If you love the lore of the Warcraft franchise, you may enjoy this aspect of Adventures and the ability to play through Thrall’s early life. Then again, while I have yet to read it, I’d guess that the writing is much better in the book. The plot moves along quickly here and without a ton of exposition. Things sort of just happen and you don’t get any say in how they progress. Thrall doesn’t even seem particularly cunning or fierce and I saw no reason by the end of the game why the Orc elders would want him to be the new Warcheif of the Horde. He just bumbles through the environment and gets lucky a lot. I found it very difficult to get invested in the plot or characters here, even though I loved Warcraft III’s story and this is essentially a prequel.
The humor of the Warcraft series is also very much present, but it feels a bit more in-your-face and juvenile to me. A few examples are when Thrall exclaimed, “It’s taking all of my willpower not to choke the chicken” or, “Whoa! I can see my house from here!” during the aforementioned snowboarding scene. At one point there is a very forward female dwarf with braided armpits. Shown below is a scene in the room of a chaplain where I discovered an interesting poster in his closet while he snored loudly.
While I’ve always enjoyed the tongue-in-cheek style of the Warcraft games, the humor here just feels more miss than hit to me. That said, it does have its moments, like a drunk clan of orcs sitting around a campfire singing songs like Fourteen Ways to Skin a Dwarf.
While I find the hand-drawn visuals of Warcraft Adventures charming and fitting with the aesthetic of the series, they look a lot better in screenshots than in motion. This is partially because the number of frames is exceedingly low, making every movement look choppy, and partially because the choreography of the animations just seems off. Characters move in unnatural ways, Thrall pulls a window off a stone wall like it’s made out of cardboard, and the animators seemed to have a poor grasp on anatomy. Characters have the bizarre motions of an old cartoon like Masters of the Universe or the 1960's Spider-Man animated series.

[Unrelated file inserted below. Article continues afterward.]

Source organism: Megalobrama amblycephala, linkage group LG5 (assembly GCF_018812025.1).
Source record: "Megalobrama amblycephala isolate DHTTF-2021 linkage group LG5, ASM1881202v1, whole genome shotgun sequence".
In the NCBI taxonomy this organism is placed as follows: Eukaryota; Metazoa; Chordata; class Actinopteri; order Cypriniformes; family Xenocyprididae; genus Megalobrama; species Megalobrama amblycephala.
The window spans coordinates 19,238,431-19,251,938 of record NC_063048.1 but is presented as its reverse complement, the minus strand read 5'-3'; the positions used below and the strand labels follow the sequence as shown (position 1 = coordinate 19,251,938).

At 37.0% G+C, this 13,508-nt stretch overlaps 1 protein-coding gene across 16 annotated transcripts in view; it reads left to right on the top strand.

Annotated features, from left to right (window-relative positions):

Unfortunately for Warcraft Adventures, it’s not just visually dated by today’s standards but also standards in 1998, when it was cancelled. Consider that the same year saw the release of games like Half-Life, The Legend of Zelda: Ocarina of Time, and a 3D-animated adventure game in Grim Fandango. Warcraft Adventures looks like a game from half a decade earlier than it was set to be released and no one at the time was clamoring for 2D games.
The game’s sound design is problematic as well. The voice acting isn’t bad but it’s hammy as hell and almost always over the top. Combine this with lots of obnoxious and repetitive sounds from the environment, such as pigs squealing, orcs burping, snow beasts snarling, etc. and it’s not all that fun to listen to. The music is alright but much less memorable than other entries in the series.
I can fully understand why Blizzard made the difficult decision not to release Warcraft Adventures, despite it being basically complete. It’s not a terrible game, just mediocre with visuals and mechanics that were already dated in 1998. Blizzard wasn’t just being political when they said it is not up to their standards, because it absolutely isn’t. If I had to give the game a score it would be somewhere in the range of 4-6 out of 10. Had they gone ahead and released the game, the damage to the brand could have potentially prevented us from getting the hugely successful Warcraft III and World of Warcraft. The Warcraft franchise today would likely exist simply as internet memes rather than as one of the most played games in the world.
But should you play it? That very much depends on your interests.
- Love classic point-’n’-click adventure games
- Want to experience any and all things Warcraft
- Want to find out for yourself why Blizzard decided not to release the game
- Get frustrated by “adventure game logic”
- Want to experience a gripping and well told story
- Have never played a Warcraft game